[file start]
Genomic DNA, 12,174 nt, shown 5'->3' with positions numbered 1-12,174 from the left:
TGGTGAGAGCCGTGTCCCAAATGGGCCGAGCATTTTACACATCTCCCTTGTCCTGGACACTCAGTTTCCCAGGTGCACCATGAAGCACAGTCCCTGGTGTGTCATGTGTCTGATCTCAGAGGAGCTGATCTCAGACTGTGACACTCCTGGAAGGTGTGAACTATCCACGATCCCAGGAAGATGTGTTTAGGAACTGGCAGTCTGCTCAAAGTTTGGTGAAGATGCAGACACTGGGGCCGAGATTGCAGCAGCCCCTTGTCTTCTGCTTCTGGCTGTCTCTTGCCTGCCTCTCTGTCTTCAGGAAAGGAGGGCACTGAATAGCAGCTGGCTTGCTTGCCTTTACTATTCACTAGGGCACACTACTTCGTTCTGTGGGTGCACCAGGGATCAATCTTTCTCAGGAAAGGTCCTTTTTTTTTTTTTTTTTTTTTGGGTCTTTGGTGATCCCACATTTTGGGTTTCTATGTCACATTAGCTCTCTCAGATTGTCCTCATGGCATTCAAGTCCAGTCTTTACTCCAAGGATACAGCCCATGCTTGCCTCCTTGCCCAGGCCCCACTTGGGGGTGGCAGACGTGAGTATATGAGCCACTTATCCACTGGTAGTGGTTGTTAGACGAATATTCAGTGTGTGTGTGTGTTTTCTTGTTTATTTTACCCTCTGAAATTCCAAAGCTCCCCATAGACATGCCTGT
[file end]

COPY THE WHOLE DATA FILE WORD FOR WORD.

Genomic DNA, 12,174 nt, shown 5'->3' with positions numbered 1-12,174 from the left:
TGGTGAGAGCCGTGTCCCAAATGGGCCGAGCATTTTACACATCTCCCTTGTCCTGGACACTCAGTTTCCCAGGTGCACCATGAAGCACAGTCCCTGGTGTGTCATGTGTCTGATCTCAGAGGAGCTGATCTCAGACTGTGACACTCCTGGAAGGTGTGAACTATCCACGATCCCAGGAAGATGTGTTTAGGAACTGGCAGTCTGCTCAAAGTTTGGTGAAGATGCAGACACTGGGGCCGAGATTGCAGCAGCCCCTTGTCTTCTGCTTCTGGCTGTCTCTTGCCTGCCTCTCTGTCTTCAGGAAAGGAGGGCACTGAATAGCAGCTGGCTTGCTTGCCTTTACTATTCACTAGGGCACACTACTTCGTTCTGTGGGTGCACCAGGGATCAATCTTTCTCAGGAAAGGTCCTTTTTTTTTTTTTTTTTTTTTGGGTCTTTGGTGATCCCACATTTTGGGTTTCTATGTCACATTAGCTCTCTCAGATTGTCCTCATGGCATTCAAGTCCAGTCTTTACTCCAAGGATACAGCCCATGCTTGCCTCCTTGCCCAGGCCCCACTTGGGGGTGGCAGACGTGAGTATATGAGCCACTTATCCACTGGTAGTGGTTGTTAGACGAATATTCAGTGTGTGTGTGTGTTTTCTTGTTTATTTTACCCTCTGAAATTCCAAAGCTCCCCATAGACATGCCTGT